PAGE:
As expected, the Autumn Statement produced a new independent official forecast for the economy. The OBR expects growth to be faster, and extra borrowing lower as a result. By 2018-19 the government aims to be repaying debt.
The forecast also anticipates a substantial increase in new housing, with modest house prices rises peaking at 7% in 2015-16. Real house prices remain below the 2007-8 high throughout the next five years.
Public spending continues to go up in cash terms, though at a slower pace than before. Next year the government aims to spend £12.7bn more , after a £15.9bn increase this year in adjusted Total Managed Expenditure. Net additional borrowing falls from £111 bn this year to £96bn next year.
Savers will be pleased to know the official forecaster expects short term and longer term interest rates to rise steadily over the next five years. They pencil in 4.2% on average gilt stocks and 3.1 % for short rates by 2018-19. They foresee share prices rising gradually every year, consumer spending to rise, and commercial property prices to rise gently as well. Real incomes start growing again from 2014.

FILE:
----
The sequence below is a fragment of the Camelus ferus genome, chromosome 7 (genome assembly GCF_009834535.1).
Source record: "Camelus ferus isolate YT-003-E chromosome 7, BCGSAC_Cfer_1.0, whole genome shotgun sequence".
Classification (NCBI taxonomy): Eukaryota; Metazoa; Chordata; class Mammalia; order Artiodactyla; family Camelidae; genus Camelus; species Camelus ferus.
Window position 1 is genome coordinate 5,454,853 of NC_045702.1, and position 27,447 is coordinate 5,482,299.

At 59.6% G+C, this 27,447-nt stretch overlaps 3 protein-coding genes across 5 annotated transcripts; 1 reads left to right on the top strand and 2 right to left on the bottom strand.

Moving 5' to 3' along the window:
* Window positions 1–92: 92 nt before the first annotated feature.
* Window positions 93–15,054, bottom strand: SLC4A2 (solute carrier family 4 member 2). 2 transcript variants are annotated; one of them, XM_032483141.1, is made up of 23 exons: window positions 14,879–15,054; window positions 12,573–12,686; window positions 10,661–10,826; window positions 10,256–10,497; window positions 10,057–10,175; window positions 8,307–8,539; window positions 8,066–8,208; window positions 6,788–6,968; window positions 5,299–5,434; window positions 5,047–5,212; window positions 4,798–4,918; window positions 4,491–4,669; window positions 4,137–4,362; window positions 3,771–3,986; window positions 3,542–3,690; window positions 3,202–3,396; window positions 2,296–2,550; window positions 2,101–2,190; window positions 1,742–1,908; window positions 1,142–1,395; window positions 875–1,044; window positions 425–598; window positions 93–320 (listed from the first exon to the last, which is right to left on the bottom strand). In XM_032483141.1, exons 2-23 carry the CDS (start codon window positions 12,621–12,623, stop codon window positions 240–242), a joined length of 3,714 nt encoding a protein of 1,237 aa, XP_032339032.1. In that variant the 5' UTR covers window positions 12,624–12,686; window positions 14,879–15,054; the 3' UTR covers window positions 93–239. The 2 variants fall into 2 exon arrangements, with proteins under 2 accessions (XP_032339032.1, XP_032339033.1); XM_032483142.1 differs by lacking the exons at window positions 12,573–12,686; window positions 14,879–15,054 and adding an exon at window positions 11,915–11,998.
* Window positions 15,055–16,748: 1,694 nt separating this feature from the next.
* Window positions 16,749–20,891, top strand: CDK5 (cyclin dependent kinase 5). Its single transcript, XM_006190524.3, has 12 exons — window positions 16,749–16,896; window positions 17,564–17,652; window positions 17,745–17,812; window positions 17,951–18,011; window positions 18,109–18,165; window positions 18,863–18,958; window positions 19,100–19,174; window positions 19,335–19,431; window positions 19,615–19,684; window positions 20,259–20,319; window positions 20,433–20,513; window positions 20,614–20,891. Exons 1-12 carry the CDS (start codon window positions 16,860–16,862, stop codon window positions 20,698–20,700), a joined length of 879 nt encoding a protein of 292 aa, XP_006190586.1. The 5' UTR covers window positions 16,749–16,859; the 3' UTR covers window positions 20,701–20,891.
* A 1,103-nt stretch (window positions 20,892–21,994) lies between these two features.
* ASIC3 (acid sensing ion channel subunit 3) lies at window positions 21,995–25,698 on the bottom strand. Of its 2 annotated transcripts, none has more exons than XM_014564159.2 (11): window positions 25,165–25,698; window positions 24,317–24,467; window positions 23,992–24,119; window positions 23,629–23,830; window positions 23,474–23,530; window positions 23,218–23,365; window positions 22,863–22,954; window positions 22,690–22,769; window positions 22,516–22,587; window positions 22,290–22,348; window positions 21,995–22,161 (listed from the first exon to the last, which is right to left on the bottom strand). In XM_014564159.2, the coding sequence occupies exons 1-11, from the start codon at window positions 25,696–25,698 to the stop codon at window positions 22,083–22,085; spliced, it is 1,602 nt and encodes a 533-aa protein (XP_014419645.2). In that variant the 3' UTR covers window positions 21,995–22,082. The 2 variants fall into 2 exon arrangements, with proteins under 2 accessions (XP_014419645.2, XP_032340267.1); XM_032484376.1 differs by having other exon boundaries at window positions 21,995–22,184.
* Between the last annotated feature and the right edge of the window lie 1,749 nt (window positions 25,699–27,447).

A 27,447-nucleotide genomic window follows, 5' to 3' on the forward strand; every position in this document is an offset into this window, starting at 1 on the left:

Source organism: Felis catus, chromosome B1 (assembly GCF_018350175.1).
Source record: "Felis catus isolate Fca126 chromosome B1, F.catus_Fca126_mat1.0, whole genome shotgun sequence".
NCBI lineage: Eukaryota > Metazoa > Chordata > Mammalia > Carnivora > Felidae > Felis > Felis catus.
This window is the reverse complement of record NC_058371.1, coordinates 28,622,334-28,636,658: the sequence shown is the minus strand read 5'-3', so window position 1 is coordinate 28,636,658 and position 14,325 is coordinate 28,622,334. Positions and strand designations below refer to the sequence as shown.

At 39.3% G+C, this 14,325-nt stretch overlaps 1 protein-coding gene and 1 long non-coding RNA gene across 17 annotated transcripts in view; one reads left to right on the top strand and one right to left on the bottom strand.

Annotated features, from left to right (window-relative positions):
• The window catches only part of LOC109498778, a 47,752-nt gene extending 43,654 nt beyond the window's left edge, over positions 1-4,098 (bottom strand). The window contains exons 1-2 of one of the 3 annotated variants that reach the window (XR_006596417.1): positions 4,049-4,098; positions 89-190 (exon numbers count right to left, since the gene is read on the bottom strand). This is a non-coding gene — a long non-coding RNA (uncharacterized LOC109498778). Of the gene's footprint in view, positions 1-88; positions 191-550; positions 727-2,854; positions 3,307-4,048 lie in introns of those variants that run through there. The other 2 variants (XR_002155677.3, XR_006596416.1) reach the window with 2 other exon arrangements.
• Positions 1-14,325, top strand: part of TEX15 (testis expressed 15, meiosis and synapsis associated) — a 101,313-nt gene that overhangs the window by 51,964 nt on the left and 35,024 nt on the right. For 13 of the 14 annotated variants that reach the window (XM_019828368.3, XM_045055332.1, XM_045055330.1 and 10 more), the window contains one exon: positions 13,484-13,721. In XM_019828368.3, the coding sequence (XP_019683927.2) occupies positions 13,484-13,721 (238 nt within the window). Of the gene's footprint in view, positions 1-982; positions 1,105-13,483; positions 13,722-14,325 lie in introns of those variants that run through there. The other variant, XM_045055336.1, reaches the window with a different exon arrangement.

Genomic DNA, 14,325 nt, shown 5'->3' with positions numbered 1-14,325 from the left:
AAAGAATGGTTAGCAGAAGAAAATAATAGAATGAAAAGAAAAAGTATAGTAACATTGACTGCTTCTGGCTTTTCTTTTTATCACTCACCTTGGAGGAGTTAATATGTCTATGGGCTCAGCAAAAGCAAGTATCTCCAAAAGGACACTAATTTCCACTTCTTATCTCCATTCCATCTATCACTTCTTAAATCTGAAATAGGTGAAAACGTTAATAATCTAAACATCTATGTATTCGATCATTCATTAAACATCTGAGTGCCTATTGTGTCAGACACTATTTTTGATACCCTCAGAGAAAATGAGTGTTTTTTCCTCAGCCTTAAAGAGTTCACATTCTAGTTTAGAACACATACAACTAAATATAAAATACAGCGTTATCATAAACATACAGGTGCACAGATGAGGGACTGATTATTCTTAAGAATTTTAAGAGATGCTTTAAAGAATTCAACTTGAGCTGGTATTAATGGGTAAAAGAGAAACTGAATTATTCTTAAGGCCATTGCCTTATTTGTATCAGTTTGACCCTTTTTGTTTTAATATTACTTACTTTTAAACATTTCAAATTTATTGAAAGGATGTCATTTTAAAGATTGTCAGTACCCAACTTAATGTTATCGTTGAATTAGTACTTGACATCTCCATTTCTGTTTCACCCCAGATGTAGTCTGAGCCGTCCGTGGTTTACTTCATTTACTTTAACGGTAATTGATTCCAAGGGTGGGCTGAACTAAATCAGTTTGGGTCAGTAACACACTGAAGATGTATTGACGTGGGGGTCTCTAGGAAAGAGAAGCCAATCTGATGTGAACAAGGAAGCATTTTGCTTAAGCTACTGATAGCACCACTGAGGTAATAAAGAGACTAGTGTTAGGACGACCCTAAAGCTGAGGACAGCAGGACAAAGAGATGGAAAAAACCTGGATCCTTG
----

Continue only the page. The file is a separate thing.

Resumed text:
They are likely to be right about the direction of travel for the next couple of years. Their 2010 forecast was far too optimstic whilst their Budget 2013 forecast was far too pessimistic. Maybe this one will be nearer the truth.
I would be surprised if things turned out as steadily as they expect after 2015. Normally adjustments take place more rapidly than officials recognise. Interest rates on government debt have already risen more quickly than official forecasts anticipated.
The individual decisions in the Auutmn Statement did not make much difference to the figures. The big changes have occurred thanks to faster growth, bringing down the likely extra debt burden substantially. By 2017-18 debt is estimated to be £80 bn lower than in the March 2013 forecast.